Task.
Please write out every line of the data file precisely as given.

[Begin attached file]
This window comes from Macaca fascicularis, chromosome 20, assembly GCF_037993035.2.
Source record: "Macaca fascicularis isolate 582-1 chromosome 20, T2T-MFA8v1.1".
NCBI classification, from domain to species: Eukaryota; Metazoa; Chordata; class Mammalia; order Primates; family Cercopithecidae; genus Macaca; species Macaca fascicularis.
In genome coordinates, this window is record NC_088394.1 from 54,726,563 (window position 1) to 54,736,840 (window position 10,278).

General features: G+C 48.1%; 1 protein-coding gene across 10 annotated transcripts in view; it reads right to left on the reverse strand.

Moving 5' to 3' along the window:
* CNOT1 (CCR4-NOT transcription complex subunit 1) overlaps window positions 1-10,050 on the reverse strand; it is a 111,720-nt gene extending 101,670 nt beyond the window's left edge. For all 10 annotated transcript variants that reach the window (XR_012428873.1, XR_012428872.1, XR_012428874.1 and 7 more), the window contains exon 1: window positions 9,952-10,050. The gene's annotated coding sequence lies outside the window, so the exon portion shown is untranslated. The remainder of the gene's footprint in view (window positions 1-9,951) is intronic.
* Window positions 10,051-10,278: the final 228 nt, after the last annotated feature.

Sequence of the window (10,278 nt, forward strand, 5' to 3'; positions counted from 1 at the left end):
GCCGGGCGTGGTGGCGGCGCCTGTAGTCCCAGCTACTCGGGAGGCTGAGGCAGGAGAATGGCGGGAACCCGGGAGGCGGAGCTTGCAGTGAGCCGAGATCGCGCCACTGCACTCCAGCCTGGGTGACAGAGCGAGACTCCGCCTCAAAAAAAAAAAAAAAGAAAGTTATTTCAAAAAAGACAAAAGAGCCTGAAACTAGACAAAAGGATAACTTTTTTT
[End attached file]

This window comes from Macaca fascicularis, chromosome 20, assembly GCF_037993035.2.
Source record: "Macaca fascicularis isolate 582-1 chromosome 20, T2T-MFA8v1.1".
NCBI classification, from domain to species: Eukaryota; Metazoa; Chordata; class Mammalia; order Primates; family Cercopithecidae; genus Macaca; species Macaca fascicularis.
In genome coordinates, this window is record NC_088394.1 from 54,726,563 (window position 1) to 54,736,840 (window position 10,278).

General features: G+C 48.1%; 1 protein-coding gene across 10 annotated transcripts in view; it reads right to left on the reverse strand.

Moving 5' to 3' along the window:
* CNOT1 (CCR4-NOT transcription complex subunit 1) overlaps window positions 1-10,050 on the reverse strand; it is a 111,720-nt gene extending 101,670 nt beyond the window's left edge. For all 10 annotated transcript variants that reach the window (XR_012428873.1, XR_012428872.1, XR_012428874.1 and 7 more), the window contains exon 1: window positions 9,952-10,050. The gene's annotated coding sequence lies outside the window, so the exon portion shown is untranslated. The remainder of the gene's footprint in view (window positions 1-9,951) is intronic.
* Window positions 10,051-10,278: the final 228 nt, after the last annotated feature.

Sequence of the window (10,278 nt, forward strand, 5' to 3'; positions counted from 1 at the left end):
GCCGGGCGTGGTGGCGGCGCCTGTAGTCCCAGCTACTCGGGAGGCTGAGGCAGGAGAATGGCGGGAACCCGGGAGGCGGAGCTTGCAGTGAGCCGAGATCGCGCCACTGCACTCCAGCCTGGGTGACAGAGCGAGACTCCGCCTCAAAAAAAAAAAAAAAGAAAGTTATTTCAAAAAAGACAAAAGAGCCTGAAACTAGACAAAAGGATAACTTTTTTT